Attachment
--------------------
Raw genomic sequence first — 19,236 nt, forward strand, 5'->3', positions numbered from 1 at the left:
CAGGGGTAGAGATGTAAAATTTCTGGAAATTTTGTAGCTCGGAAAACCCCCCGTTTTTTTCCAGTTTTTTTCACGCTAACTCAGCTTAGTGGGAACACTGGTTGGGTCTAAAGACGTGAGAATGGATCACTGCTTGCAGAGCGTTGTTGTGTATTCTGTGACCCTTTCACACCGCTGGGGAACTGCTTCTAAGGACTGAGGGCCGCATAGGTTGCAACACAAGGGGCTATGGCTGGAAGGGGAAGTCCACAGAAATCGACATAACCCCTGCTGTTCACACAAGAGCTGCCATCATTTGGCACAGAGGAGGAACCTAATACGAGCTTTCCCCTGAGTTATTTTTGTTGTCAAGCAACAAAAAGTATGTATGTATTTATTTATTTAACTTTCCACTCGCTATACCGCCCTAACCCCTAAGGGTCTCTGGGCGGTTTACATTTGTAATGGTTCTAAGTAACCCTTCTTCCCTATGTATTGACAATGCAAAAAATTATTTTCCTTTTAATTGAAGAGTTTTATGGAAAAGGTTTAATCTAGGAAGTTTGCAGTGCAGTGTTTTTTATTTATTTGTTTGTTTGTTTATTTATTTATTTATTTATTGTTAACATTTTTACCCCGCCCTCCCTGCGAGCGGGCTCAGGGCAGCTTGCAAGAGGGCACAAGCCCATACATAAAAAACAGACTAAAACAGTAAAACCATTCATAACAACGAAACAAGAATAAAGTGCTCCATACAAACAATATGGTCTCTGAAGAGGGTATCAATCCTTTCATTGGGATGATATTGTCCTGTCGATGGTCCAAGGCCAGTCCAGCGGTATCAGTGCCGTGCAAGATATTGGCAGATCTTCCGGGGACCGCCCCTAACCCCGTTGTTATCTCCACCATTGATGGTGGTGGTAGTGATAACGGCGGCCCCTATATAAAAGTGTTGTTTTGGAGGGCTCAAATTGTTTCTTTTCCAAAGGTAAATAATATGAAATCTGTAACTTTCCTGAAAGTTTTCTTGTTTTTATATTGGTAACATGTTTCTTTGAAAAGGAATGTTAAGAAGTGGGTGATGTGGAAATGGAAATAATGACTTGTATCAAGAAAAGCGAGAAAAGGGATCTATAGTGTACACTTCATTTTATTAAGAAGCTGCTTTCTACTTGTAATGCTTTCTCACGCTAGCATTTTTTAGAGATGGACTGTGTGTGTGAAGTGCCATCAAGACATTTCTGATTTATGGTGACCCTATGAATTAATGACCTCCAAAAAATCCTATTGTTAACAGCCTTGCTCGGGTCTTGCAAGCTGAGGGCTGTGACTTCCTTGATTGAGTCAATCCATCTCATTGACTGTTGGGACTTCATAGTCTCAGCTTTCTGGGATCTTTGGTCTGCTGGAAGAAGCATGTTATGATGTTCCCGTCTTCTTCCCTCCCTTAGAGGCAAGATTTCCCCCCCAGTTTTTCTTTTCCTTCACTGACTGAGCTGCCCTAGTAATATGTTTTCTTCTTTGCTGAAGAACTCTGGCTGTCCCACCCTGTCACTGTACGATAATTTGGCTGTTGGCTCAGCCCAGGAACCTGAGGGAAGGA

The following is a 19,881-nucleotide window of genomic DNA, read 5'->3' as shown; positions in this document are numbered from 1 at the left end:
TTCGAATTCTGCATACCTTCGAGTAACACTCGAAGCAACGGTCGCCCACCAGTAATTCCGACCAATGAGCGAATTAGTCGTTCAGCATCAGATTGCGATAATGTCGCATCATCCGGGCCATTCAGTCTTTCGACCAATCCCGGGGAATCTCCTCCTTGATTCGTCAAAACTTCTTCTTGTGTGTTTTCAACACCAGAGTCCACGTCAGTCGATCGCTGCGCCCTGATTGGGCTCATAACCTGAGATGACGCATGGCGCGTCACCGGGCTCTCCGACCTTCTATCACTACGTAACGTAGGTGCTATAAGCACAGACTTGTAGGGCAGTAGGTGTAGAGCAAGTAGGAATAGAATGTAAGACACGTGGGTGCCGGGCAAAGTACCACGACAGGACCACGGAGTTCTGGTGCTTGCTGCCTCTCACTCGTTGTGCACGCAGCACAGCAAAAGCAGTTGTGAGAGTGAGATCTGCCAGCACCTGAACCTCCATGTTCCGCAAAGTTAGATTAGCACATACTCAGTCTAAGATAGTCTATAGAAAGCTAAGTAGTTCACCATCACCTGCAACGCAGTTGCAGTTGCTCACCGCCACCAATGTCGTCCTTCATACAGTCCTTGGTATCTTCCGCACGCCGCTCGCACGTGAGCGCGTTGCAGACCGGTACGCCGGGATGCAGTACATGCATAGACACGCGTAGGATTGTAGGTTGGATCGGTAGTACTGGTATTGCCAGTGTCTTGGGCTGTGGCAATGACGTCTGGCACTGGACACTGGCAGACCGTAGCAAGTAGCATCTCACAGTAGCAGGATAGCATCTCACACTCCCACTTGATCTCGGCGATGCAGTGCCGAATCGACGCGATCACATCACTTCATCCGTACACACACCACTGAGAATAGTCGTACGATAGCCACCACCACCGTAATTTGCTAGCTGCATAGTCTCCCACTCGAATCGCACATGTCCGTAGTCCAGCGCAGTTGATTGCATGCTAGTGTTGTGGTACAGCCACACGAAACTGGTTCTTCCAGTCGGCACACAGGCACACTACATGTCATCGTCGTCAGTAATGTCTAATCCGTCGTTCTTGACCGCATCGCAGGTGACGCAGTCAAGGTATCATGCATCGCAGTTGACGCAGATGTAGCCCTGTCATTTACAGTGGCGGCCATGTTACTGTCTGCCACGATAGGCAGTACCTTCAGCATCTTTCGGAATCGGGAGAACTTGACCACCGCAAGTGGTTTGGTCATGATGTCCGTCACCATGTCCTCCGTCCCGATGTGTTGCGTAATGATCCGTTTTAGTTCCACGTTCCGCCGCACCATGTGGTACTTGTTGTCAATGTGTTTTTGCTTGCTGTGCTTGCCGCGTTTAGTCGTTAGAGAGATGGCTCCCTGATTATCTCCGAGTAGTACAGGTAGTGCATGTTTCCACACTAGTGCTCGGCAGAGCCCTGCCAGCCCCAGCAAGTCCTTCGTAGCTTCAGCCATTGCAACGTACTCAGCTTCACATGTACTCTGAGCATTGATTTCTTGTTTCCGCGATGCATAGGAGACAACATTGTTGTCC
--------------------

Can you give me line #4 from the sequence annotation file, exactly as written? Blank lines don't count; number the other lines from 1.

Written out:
TTCGAATTCTGCATACCTTCGAGTAACACTCGAAGCAACGGTCGCCCACCAGTAATTCCGACCAATGAGCGAATTAGTCGTTCAGCATCAGATTGCGATAATGTCGCATCATCCGGGCCATTCAGTCTTTCGACCAATCCCGGGGAATCTCCTCCTTGATTCGTCAAAACTTCTTCTTGTGTGTTTTCAACACCAGAGTCCACGTCAGTCGATCGCTGCGCCCTGATTGGGCTCATAACCTGAGATGACGCATGGCGCGTCACCGGGCTCTCCGACCTTCTATCACTACGTAACGTAGGTGCTATAAGCACAGACTTGTAGGGCAGTAGGTGTAGAGCAAGTAGGAATAGAATGTAAGACACGTGGGTGCCGGGCAAAGTACCACGACAGGACCACGGAGTTCTGGTGCTTGCTGCCTCTCACTCGTTGTGCACGCAGCACAGCAAAAGCAGTTGTGAGAGTGAGATCTGCCAGCACCTGAACCTCCATGTTCCGCAAAGTTAGATTAGCACATACTCAGTCTAAGATAGTCTATAGAAAGCTAAGTAGTTCACCATCACCTGCAACGCAGTTGCAGTTGCTCACCGCCACCAATGTCGTCCTTCATACAGTCCTTGGTATCTTCCGCACGCCGCTCGCACGTGAGCGCGTTGCAGACCGGTACGCCGGGATGCAGTACATGCATAGACACGCGTAGGATTGTAGGTTGGATCGGTAGTACTGGTATTGCCAGTGTCTTGGGCTGTGGCAATGACGTCTGGCACTGGACACTGGCAGACCGTAGCAAGTAGCATCTCACAGTAGCAGGATAGCATCTCACACTCCCACTTGATCTCGGCGATGCAGTGCCGAATCGACGCGATCACATCACTTCATCCGTACACACACCACTGAGAATAGTCGTACGATAGCCACCACCACCGTAATTTGCTAGCTGCATAGTCTCCCACTCGAATCGCACATGTCCGTAGTCCAGCGCAGTTGATTGCATGCTAGTGTTGTGGTACAGCCACACGAAACTGGTTCTTCCAGTCGGCACACAGGCACACTACATGTCATCGTCGTCAGTAATGTCTAATCCGTCGTTCTTGACCGCATCGCAGGTGACGCAGTCAAGGTATCATGCATCGCAGTTGACGCAGATGTAGCCCTGTCATTTACAGTGGCGGCCATGTTACTGTCTGCCACGATAGGCAGTACCTTCAGCATCTTTCGGAATCGGGAGAACTTGACCACCGCAAGTGGTTTGGTCATGATGTCCGTCACCATGTCCTCCGTCCCGATGTGTTGCGTAATGATCCGTTTTAGTTCCACGTTCCGCCGCACCATGTGGTACTTGTTGTCAATGTGTTTTTGCTTGCTGTGCTTGCCGCGTTTAGTCGTTAGAGAGATGGCTCCCTGATTATCTCCGAGTAGTACAGGTAGTGCATGTTTCCACACTAGTGCTCGGCAGAGCCCTGCCAGCCCCAGCAAGTCCTTCGTAGCTTCAGCCATTGCAACGTACTCAGCTTCACATGTACTCTGAGCATTGATTTCTTGTTTCCGCGATGCATAGGAGACAACATTGTTGTCC